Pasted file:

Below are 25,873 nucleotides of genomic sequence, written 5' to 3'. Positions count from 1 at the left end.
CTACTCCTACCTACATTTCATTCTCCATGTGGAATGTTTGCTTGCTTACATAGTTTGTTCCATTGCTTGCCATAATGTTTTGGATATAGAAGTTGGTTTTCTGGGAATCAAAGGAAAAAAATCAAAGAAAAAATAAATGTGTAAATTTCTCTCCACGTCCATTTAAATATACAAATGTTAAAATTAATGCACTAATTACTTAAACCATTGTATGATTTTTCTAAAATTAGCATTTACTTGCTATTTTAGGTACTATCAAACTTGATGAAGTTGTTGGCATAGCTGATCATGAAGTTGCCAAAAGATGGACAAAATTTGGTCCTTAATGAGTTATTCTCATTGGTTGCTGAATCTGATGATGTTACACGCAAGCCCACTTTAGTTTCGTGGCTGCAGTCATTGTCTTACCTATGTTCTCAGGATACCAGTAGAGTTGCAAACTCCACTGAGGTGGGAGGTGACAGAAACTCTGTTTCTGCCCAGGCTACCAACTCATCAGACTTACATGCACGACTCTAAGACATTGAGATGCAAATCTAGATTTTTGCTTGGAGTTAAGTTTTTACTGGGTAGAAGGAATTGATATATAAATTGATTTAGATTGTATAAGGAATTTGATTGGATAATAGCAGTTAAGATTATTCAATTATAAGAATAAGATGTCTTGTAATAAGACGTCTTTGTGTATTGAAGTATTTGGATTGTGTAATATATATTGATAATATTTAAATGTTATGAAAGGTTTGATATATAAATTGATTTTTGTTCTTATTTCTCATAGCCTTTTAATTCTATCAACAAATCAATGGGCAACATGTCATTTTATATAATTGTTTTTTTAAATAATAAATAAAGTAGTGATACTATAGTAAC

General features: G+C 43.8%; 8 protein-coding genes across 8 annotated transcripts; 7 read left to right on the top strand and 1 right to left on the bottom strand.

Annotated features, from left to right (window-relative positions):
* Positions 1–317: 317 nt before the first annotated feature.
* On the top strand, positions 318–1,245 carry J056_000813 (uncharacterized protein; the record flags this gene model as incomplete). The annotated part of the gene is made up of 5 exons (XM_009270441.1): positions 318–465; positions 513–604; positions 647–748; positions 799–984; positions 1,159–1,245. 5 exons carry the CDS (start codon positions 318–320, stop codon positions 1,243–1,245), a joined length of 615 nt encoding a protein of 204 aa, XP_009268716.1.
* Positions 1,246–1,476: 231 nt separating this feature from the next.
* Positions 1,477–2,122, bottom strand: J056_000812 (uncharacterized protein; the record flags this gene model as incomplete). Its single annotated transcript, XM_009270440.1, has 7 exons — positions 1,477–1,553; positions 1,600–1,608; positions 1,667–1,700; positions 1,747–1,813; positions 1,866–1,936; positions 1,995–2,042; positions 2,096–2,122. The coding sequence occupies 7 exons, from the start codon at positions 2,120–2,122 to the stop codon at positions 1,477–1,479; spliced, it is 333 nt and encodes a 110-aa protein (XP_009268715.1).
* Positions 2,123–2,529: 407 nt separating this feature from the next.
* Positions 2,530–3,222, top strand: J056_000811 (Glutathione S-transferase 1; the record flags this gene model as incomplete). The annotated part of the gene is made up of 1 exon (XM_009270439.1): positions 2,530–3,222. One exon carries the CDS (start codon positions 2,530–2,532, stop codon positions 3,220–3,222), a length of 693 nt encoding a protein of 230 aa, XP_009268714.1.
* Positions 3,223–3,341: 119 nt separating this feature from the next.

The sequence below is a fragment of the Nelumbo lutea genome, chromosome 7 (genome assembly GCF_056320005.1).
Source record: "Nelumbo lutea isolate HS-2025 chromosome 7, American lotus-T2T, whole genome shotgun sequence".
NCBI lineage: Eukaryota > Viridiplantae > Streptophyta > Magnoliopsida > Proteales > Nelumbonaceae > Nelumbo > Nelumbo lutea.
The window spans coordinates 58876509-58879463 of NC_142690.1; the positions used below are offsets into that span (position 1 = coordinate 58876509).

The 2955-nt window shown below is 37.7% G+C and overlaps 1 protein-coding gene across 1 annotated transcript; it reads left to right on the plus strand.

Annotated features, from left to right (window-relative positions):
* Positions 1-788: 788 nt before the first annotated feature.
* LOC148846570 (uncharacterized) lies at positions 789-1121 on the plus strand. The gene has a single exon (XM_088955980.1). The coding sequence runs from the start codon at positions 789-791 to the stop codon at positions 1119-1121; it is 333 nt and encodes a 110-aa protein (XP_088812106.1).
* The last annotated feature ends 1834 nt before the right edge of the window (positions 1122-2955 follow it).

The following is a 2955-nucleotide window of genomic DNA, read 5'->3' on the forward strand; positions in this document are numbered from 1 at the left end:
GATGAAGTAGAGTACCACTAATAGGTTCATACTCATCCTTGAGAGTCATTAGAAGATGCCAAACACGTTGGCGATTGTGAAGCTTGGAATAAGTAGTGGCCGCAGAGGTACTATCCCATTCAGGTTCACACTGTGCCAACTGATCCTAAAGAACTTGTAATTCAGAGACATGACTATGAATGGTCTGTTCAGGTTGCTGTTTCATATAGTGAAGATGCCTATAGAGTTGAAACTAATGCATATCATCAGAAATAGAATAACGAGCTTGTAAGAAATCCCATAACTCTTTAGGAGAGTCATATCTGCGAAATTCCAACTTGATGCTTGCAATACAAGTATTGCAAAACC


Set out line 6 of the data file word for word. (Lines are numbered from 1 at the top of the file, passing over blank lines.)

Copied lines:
* On the top strand, positions 318–1,245 carry J056_000813 (uncharacterized protein; the record flags this gene model as incomplete). The annotated part of the gene is made up of 5 exons (XM_009270441.1): positions 318–465; positions 513–604; positions 647–748; positions 799–984; positions 1,159–1,245. 5 exons carry the CDS (start codon positions 318–320, stop codon positions 1,243–1,245), a joined length of 615 nt encoding a protein of 204 aa, XP_009268716.1.